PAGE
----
4. Practice, role play if possible, interview scenarios (phone and in person)
  5. Ask your child what they think they should wear and how they should clean up to look presentable for the interview.
  6. Other hints: A strong handshake, eye to eye contact and a smile go a long way. A smile while talking on the phone improves their tone of voice.

As a business owner whose organization hires 55-60 people under the age of 25 every summer, having a parent contact us about a job for their children is a strike out.

And parents, when your child, as a young adult, goes to work a professional job at a camp, please know that if they are over 18, we won’t talk with you about their job, the interview, the details of the process, etc. Obviously we will contact you if there is any kind of emergency but otherwise, they are an adult working at their job. You can find out that Camp Runoia is an accredited camp by the ACA, Runoia has employed many teens, young adults and 20-somethings over the years. Runoia’s website has an FAQ page for staff and our policies and handbooks are on line. Read them to help ease your own anxiety and know that we will help guide and coach your child to be a great camp

Summer Camp Work is Wholesome and Skill Building!
Summer Camp Work is Wholesome and Skill Building!

counselor.  Working at sleepaway camp is a hard job and it’s a great, healthy outdoor living experience that will ready them for many things in life. Let them get up to

bat and hit the ball. If they strike out on their own, they might actually ask you for your help! If they hit the ball and make a home run on their own, they will be happier and more connected to the process.

Beware, if you, the parent, step into the batter’s box, the umpire may have to throw you out of the game!

Planning Gardens and Waiting for Bird Migration at Runoia

This is the time of year, for those of us who live in northern climates like Maine, we dream of spring gardens and bird migration among other wonders of the changing season. migrating birdsDid you know March is the “most snowfall” month of the year in Maine?! Although February might seem early to be dreaming of birds and gardens, dreams are what keep us positive when we have 31 days of winter in March (a true statement in

Maple Sap Collection for Syrup
Maple Sap Collection for Syrup

Maine!). So although maple sap is flowing early this year, you never know if we’ll get another cold snap and a lot of snow.

Back to those dreams about gardens and birds. Camp Runoia’s seed order has been not only ordered but has been received. The season for sleepaway camps doesn’t match with the Maine growing season so we are sure to put in early harvesting vegetables like spinach, kale, snap peas and sugar peas and summer squash.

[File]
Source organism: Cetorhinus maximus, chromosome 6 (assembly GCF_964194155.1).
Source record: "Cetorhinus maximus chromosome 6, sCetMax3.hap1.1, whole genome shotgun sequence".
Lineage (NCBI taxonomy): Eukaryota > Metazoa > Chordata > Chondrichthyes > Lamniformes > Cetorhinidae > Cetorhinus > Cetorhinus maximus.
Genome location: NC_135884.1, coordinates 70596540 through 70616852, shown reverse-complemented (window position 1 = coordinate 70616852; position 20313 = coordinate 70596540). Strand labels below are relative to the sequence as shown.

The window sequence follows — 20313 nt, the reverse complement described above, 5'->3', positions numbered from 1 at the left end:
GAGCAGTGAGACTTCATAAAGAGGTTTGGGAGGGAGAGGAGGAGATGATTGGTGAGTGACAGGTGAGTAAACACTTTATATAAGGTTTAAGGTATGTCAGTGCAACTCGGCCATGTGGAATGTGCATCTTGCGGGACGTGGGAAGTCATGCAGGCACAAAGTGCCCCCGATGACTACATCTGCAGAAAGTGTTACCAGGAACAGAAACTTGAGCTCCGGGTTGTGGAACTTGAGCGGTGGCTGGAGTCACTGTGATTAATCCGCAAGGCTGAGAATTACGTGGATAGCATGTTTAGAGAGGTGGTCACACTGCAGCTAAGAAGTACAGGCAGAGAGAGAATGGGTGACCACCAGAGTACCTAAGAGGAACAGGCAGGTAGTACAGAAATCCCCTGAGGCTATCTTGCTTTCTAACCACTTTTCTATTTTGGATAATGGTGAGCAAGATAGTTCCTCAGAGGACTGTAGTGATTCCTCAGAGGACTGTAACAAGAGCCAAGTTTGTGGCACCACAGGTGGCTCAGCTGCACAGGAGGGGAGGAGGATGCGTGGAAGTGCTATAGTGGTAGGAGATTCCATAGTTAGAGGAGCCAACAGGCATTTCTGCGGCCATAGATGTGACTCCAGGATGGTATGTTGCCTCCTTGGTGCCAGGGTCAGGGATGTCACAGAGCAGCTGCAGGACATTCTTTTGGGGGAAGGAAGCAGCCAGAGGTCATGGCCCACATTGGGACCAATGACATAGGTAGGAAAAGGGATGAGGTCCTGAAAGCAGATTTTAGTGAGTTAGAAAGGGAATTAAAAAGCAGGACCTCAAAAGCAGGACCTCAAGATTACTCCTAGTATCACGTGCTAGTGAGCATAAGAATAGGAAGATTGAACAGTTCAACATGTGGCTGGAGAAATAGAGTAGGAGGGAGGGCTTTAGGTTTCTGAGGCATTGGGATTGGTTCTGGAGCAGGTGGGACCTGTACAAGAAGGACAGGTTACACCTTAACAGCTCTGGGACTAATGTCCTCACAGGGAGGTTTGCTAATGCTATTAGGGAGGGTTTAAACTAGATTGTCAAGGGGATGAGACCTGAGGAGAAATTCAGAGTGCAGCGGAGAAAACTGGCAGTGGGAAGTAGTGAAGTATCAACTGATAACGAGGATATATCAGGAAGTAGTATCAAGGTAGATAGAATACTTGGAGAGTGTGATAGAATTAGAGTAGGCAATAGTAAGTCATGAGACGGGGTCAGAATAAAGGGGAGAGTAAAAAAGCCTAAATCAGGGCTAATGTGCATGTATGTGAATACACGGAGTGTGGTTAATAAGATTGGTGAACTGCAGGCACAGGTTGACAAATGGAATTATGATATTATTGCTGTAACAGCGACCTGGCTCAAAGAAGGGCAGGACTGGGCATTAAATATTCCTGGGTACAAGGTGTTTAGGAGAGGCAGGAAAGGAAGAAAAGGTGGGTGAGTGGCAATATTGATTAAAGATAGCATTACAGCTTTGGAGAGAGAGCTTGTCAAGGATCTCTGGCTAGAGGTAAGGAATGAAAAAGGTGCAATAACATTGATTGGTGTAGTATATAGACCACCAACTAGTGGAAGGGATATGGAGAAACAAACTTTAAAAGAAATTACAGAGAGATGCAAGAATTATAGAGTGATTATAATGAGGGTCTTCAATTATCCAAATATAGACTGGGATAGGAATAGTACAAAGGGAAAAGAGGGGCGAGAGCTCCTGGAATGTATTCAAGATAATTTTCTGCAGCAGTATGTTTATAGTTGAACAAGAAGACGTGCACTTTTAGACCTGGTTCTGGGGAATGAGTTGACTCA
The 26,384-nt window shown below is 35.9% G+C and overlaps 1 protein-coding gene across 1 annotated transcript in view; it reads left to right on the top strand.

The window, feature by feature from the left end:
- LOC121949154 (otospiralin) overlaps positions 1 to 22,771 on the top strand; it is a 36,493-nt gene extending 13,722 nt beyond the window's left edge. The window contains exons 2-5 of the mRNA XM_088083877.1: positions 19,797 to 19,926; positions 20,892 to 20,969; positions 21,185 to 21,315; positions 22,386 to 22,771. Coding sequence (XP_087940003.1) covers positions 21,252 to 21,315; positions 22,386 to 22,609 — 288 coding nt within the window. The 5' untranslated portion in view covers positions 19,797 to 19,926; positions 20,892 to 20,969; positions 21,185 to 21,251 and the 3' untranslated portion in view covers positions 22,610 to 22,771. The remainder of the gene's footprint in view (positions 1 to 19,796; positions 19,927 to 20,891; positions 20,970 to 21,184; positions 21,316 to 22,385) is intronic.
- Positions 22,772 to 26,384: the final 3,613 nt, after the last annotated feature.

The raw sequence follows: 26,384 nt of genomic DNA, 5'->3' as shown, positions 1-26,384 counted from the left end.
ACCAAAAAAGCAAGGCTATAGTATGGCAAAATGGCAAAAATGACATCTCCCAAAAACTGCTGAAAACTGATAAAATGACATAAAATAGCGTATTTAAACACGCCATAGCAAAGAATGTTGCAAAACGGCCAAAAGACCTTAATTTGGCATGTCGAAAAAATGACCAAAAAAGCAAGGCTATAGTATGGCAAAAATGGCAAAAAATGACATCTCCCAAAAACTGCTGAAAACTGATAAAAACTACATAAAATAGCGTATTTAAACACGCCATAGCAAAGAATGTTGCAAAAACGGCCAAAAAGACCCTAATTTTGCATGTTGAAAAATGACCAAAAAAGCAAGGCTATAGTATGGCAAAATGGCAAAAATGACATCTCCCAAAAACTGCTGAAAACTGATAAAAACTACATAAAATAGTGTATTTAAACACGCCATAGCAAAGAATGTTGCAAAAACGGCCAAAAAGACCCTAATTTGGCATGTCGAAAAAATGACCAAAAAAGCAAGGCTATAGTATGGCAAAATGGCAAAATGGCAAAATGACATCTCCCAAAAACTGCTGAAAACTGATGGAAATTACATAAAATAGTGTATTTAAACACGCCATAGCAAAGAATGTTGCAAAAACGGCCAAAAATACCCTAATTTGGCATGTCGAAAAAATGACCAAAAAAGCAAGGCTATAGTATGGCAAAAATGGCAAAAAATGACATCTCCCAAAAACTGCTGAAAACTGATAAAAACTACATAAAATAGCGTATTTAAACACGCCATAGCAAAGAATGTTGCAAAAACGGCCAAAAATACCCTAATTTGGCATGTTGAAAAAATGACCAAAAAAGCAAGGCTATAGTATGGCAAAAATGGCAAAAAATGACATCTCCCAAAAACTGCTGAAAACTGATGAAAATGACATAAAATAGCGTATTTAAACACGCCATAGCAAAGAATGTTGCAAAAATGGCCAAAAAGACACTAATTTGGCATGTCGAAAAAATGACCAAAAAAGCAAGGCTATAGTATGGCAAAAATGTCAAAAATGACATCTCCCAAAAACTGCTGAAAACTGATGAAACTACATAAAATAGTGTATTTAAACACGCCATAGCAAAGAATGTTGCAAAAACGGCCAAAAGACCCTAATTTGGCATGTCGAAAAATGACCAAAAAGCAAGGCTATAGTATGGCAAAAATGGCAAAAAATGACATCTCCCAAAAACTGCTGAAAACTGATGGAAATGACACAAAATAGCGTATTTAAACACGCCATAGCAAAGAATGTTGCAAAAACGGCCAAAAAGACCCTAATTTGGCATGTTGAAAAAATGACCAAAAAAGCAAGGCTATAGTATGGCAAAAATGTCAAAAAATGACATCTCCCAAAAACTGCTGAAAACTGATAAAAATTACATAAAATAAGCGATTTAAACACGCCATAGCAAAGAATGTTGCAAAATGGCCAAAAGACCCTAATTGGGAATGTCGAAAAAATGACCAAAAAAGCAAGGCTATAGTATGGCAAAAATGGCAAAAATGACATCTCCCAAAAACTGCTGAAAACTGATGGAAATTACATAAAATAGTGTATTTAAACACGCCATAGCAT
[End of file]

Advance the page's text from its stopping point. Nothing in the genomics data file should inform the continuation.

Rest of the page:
Lots of Fun Growing in the Runoia Greenhouse
Lots of Fun Growing in the Runoia Greenhousegreenhouse Later in the summer the tomatoes, basil, lettuce and other herbs and veggies flourish in our greenhouse.
Always a Delight to Spy an Oriole at Runoia
Always a Delight to Spy an Oriole at Runoia

The day the robins show up in April is always a sign of spring and the migrating birds coming through. We hang orange slices to attract the Baltimore Orioles – they are such fun to see.





One thing we learned in recent years from our wood shop aficionado, Ted, is painting bird houses is detrimental to birds. Who knew? So here’s a project one camper did combining our wood shop and wood burning program areas. It’s an awesome birdhouse with a beautiful floral designed burned in with wood burning tools. All made at camp! So enjoy the wonders of spring, catch those birds going by and dream next of summer and summer camp!

Bird House Made at Camp Runoia
Bird House Made at Camp Runoia

Fairies are for Real

Imagine yourself eight years old; you are at sleepaway camp, far far far from your family. You are taking in the fun and action that happens day-in day-out at camp.

One day, as you merrily cruise along in your eight year old world, you are invited to go camping to “Fairy Ring”.  Wait, it gets better. Not only do you get to camp at Fairy Ring, you get to have magical s’mores (AKA dessert before dinner) and you spend part of your afternoon building fairy houses for the fairies of Fairy Ring.

S'mores for Supper?!
S’mores for Supper?!

Consider your eight year old mind fathoming a camp out where the fairies actually live? When said fairies come to visit before bedtime, you can hardly believe your eyes. Flitting between tall pines and the evening dusk, a movement, a glow, a fairy appears!

Fairies Flitting for Fairy Ring
Fairies Flitting for Fairy Ring

The very next morning, when you wake up, the fairies have left you with your very own fairy rock painted in bright colors and glittery-gold.

This tradition at Camp Runoia has been going on since the beginning of time!